NAB tries to put brakes on “white space” express
The National Association of Broadcasters (NAB) is scrambling to impede FCC Chairman Kevin Martin from fast-tracking the approval of a white space transmission technology which, the NAB says, the FCC’s own data conclusively demonstrates is disruptive to broadcast television.
|FCC Chairman Kevin Martin|
The FCC conducted tests of white space technology over the summer, and on Wednesday the Commission’s Office of Engineering and Technology (OET) published a report that Martin said justifies proceeding toward approval of the technology.
The NAB is accusing the FCC of misinterpreting its own data. The organization is further alarmed that although the report includes data it says conclusively demonstrates that “unlicensed devices relying solely on spectrum sensing threaten the viability of clear TV reception,” Martin seems to be ramrodding the technology through the approval process.
The FCC customarily sets aside a period for comment on its technology reports, but apparently not for this one. So the NAB has filed an Emergency Request with the FCC, urging the agency to follow its own standard practice and seek comment on the technical report.
"Until two days ago, it has been the Commission's practice to adopt rules based on complex data only after allowing the public an opportunity to comment on that data," the NAB says. "Failure to provide adequate opportunity for public comment on information so central to the outcome of this proceeding raises serious questions about compliance with the Administrative Procedures Act."
The NAB has lined up 70 Congressmen ready to back its cause. The list includes nine of the more prominent senators, including Pete Domenici (R-N.M.), Charles Grassley (R-Iowa), Olympia Snowe (R-Maine) and Susan Collins (R-Maine).
The National Cable & Telecommunications Association (NCTA), in recent Congressional testimony, is on record expressing its concerns about white space interference with cable transmission.
Other interests expressing concern about the technology include sports leagues, Broadway theater groups, wireless microphone manufacturers and religious groups.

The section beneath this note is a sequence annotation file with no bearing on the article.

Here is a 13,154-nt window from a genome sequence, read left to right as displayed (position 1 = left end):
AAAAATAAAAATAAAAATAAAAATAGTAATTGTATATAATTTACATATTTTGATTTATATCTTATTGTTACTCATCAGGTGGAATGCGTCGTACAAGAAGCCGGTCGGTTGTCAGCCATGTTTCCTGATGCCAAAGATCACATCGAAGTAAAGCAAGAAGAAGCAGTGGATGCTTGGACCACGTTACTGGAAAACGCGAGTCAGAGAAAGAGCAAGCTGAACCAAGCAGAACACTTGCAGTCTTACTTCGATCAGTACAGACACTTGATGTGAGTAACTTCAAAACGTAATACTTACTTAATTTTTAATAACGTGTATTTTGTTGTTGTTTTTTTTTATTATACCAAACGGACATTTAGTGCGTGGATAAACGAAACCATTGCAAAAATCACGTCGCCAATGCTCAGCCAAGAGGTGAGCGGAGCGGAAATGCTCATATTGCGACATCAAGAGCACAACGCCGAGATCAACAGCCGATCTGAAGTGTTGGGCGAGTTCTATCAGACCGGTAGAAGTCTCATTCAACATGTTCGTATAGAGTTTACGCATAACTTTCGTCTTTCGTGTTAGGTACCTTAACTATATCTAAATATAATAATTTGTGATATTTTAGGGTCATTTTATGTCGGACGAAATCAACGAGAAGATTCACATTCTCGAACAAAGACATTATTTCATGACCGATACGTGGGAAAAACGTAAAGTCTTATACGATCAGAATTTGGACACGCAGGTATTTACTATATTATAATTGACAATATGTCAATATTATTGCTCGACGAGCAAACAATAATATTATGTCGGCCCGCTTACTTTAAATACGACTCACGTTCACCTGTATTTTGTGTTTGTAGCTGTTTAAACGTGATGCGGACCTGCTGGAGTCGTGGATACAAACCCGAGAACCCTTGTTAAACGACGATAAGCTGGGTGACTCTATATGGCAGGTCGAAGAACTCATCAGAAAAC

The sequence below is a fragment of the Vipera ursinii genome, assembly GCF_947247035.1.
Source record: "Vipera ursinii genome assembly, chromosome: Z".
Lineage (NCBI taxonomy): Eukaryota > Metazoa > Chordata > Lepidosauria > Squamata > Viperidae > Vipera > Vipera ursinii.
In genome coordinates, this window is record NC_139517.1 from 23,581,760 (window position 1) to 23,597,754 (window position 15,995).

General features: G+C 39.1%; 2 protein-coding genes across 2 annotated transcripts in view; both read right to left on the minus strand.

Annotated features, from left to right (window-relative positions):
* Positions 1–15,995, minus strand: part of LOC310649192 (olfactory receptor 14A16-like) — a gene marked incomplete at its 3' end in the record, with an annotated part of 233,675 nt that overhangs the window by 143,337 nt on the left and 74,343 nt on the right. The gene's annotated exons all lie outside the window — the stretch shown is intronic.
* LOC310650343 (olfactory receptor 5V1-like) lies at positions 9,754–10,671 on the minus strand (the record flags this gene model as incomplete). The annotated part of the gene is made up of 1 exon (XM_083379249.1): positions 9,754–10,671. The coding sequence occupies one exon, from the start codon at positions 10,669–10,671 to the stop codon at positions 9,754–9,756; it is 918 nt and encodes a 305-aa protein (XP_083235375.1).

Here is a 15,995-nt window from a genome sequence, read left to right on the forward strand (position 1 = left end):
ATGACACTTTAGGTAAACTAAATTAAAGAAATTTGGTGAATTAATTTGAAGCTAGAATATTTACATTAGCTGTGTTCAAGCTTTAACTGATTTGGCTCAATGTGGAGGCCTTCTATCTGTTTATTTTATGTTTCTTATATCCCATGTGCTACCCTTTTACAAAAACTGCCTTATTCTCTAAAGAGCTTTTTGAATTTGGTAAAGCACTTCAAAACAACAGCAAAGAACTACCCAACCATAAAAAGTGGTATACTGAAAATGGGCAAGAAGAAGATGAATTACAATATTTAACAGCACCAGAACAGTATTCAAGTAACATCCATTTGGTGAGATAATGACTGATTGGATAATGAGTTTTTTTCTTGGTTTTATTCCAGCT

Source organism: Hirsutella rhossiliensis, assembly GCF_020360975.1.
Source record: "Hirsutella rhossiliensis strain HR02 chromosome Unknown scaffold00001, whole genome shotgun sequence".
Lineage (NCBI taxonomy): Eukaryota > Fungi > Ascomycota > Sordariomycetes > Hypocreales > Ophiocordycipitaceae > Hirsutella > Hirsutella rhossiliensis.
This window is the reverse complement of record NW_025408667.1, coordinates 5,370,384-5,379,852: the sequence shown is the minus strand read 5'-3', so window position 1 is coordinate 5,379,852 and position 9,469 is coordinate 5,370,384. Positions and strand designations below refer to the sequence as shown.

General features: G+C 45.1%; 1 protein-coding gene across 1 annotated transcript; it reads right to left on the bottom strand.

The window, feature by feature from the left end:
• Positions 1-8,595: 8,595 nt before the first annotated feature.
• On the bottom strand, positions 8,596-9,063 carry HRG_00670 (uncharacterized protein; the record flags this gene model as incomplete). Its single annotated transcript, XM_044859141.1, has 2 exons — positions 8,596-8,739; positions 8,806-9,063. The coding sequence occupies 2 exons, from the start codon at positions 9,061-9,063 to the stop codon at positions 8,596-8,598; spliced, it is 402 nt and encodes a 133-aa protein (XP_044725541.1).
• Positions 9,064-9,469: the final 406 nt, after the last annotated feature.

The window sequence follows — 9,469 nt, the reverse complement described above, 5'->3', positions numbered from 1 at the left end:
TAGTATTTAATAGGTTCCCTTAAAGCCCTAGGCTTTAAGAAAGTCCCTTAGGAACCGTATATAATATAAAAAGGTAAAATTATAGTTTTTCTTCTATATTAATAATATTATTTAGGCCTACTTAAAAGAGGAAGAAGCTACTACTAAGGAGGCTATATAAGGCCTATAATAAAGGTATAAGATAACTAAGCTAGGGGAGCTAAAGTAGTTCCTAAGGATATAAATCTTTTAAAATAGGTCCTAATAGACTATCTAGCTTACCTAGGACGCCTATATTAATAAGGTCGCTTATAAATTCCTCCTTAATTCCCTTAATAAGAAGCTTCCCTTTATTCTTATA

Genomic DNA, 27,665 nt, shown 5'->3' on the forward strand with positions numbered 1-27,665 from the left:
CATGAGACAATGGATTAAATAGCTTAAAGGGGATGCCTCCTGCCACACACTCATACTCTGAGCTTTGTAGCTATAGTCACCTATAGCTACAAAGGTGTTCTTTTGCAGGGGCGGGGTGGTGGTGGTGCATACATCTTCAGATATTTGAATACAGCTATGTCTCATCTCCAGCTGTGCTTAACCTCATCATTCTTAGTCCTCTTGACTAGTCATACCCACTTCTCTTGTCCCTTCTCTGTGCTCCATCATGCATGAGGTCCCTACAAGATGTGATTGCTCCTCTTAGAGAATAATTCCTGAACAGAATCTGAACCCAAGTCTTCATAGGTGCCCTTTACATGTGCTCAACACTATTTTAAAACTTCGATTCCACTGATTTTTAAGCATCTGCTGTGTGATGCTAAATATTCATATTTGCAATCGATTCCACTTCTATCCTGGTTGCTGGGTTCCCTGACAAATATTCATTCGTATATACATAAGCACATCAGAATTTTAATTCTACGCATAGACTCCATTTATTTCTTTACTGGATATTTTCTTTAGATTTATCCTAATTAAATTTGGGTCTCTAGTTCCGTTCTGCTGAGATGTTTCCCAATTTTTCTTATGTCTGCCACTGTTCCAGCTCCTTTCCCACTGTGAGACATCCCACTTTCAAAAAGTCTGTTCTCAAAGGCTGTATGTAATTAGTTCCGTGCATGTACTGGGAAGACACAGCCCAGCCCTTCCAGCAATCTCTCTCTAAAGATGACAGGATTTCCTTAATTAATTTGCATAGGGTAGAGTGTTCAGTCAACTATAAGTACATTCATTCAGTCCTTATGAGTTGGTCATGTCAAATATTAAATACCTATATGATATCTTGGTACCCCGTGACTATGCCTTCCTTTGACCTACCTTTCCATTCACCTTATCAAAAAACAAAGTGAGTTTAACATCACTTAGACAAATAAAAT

Broadcast television stations in the same market are spaced across the dial, with buffers of unused spectrum – white space – in between to avoid interference with each other.
Companies such as Dell, Google, Intel and Microsoft propose building communications products that can sense where the white space is, and use it for data services. The scheme has been championed by FCC Chairman Kevin Martin (story here).
It was previously announced, by microphone manufacturer Shure, that during the testing, the technology was demonstrated to interfere with wireless microphones. Martin responded by issuing a ruling that wireless microphones would no longer be able to use that spectrum.
The NAB pointed to the “stark contrast” between the FCC report’s Executive Summary's upbeat endorsement of unlicensed devices that preceded a more pessimistic 149-page report.
NAB Executive Vice President Dennis Wharton said: “Any reasonable analysis of the OET report would conclude that unlicensed devices that rely solely on spectrum sensing threaten the viability of clear television reception. Basing public policy on an imprecise Cliffs Notes version of a 149-page report raises troubling questions."
The report includes mention of a Microsoft prototype sample device malfunctioning, wildly variable results from different test equipment, and in some instances detection of “significant” interference.
The mention of the Microsoft device failure is apparently a reference to a prior test conducted in 2007.
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